“Something is happening in Chicago.” The disembodied voice floated into the room like a whisper in the wind. Another sign from her uncanny prescience.
Faye Delven tilted her head to one side. Her luminous, chestnut brown curls bounced against her shoulder. Only silence greeted her in the vacant Throne Room of The Royal Court of Fairies. But an empty room didn’t necessarily mean she was alone. “Who is there?”
She heard the loud, persistent clicking of high-heeled shoes approaching along with two very familiar voices.
“…need a presence…”
Jakob Delven strolled into the Throne Room, accompanied by his assistant, Lorna. “There you are, Faye.” His smooth voice rolled through the air, reminding her of a hot knife slicing through an unsuspecting pat of butter.
“What can I do for you, brother?”
Jakob’s silver eyes opened wide, feigning hurt. “Must a brother require a favor to seek out his sister?”
“Perhaps not a regular brother. You, on the other hand?” Faye took her brother’s measure with a critical eye. Jakob looked every inch the politician, from his coiffured brown hair to his designer suit. “Are you asking as my brother or as Le Souverain?” She raised her eyebrow in response to her rhetorical question.
“I would be hurt, but I fear there is no time.”
Lorna observed the exchange with rabid interest. Her head bobbed back and forth between the siblings.
“Then, spit it out, Jakob.”
He wrinkled his nose with disdain at her blunt phrasing. “Something is happening in Chicago.”
“Why am I not surprised that you are not surprised?”
“Jakob…” A note of impatience sounded in her tone. Her irritation vanished as she recognized the brief look of something akin to distress flashing in his eyes. “What can I do, Jakob?”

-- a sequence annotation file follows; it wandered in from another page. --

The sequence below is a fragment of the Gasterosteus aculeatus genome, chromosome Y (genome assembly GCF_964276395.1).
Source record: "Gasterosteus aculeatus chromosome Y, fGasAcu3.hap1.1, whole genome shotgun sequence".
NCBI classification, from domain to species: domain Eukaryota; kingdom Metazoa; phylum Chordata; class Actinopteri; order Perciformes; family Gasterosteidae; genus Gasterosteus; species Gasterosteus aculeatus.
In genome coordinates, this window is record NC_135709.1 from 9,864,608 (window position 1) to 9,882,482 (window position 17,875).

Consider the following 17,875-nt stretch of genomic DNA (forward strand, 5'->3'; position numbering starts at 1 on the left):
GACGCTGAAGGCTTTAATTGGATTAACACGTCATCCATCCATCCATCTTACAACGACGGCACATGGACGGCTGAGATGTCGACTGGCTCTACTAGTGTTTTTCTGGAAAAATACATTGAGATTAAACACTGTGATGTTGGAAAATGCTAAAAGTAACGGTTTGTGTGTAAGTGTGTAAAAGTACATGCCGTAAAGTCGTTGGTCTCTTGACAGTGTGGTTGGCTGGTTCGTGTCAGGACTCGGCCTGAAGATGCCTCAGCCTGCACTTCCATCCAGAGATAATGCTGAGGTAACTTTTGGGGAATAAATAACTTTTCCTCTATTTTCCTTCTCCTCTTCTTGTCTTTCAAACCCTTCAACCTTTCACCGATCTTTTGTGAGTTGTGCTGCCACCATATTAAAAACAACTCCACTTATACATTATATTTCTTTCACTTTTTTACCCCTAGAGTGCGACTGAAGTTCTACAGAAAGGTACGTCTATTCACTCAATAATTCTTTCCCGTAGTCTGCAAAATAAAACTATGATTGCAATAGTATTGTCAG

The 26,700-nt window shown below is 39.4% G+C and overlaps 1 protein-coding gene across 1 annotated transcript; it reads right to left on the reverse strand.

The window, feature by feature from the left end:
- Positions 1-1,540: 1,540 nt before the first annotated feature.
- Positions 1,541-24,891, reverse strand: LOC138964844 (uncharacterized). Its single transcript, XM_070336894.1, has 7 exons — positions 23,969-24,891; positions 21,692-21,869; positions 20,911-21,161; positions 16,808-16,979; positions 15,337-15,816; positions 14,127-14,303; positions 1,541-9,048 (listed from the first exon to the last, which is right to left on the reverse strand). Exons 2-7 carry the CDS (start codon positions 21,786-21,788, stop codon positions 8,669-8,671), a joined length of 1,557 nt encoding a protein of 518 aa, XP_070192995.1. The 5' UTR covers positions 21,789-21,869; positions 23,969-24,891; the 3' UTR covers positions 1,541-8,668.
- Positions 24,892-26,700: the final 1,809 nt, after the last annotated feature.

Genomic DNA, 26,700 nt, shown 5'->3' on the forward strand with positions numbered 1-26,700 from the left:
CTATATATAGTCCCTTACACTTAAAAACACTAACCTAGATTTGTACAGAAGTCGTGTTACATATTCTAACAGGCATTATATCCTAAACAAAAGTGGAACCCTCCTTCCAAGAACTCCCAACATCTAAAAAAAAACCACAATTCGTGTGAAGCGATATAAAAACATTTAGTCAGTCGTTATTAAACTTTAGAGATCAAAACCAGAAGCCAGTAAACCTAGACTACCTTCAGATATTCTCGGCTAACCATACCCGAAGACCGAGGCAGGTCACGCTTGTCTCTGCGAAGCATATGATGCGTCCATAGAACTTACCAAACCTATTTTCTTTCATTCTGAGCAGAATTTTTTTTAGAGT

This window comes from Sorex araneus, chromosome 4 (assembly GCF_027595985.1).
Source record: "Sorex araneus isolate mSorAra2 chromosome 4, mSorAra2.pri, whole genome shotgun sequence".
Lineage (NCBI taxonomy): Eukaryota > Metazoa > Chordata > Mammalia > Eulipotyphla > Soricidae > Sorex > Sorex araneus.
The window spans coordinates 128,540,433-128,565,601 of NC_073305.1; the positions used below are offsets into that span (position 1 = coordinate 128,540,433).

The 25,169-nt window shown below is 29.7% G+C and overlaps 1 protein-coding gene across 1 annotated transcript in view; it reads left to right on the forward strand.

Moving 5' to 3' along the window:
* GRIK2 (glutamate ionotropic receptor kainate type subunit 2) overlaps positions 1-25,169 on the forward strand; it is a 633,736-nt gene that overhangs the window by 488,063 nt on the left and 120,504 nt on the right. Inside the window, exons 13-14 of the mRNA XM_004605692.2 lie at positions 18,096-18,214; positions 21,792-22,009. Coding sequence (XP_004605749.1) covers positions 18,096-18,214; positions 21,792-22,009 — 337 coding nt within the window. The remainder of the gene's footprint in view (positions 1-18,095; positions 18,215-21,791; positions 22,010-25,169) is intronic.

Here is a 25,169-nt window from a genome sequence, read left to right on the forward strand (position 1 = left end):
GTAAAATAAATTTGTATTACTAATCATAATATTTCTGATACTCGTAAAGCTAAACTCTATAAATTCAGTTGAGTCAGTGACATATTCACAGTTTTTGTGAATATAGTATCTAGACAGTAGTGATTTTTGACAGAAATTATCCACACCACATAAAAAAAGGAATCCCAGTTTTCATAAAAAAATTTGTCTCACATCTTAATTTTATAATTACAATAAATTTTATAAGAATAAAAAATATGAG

“I need you to go to Chicago.”
Faye swallowed back the barrage of questions on the tip of her tongue. Trouble in Chicago great enough to concern Jakob—especially after so many quiet decades—was, well, troublesome. It had to be one hell of a magnitudinous problem.
Jakob sank onto a plush chair. “I need a drink.”
Lorna made a quick exit, returning a few minutes later with a steaming mug of apple cider. Her cheeks flushed. “Did you want anything, ma’am?”
Faye directed a hard stare at Lorna until she dropped her gaze and backed out of the room.
“You did not need to scare off Lorna.”
“No?” She arched one eyebrow. “She is a mouse, always sneaking around.”
“She is just shy.”
“And we were talking about Chicago.”
“Right. Chicago.” He stirred the cinnamon stick resting in his cider. “Helene Bauer is on the warpath. We need eyes and ears there. There is no one I trust more.”
“What is that batty woman up to now?”
He opened his mouth to respond, but she cut him off before he could speak.
“I know. I know. You do not know. That is why you need me.”
“Yes. You will be able to keep things quiet. Anonymity has kept us safe all these years. If the situation is not controlled, Helene could expose us.”
Spelling out the risk was unnecessary. She heard the words he didn’t say, saw the genuine concern in his eyes. “I will be the dictionary definition of incognito.”
“I have arranged a job and an apartment for you.” He handed her a thin portfolio. “I will leave the cover story to you.”
“You knew I would say yes?”
“I had a feeling.”
“How long shall I expect to be there?”
“As long as it takes, Faye. We need to be on top of whatever… situation… arises.” He darted his gaze toward the open doorway where Lorna stood waiting. “Prevention of any crisis or mishap is the best solution, of course.”
Faye remained seated, hands clasped in her lap, as her brother left the room. I do not envy his responsibilities. At least, I will not be stuck here twiddling my thumbs. She cracked open the portfolio. It contained exactly what Jakob had said. Information on a job at a bakery and an apartment for Faye Delmore. I guess it makes sense I would use an assumed surname. Identity documents in the same name were tucked into the inner pocket, along with a first-class airline ticket from Paris to Chicago.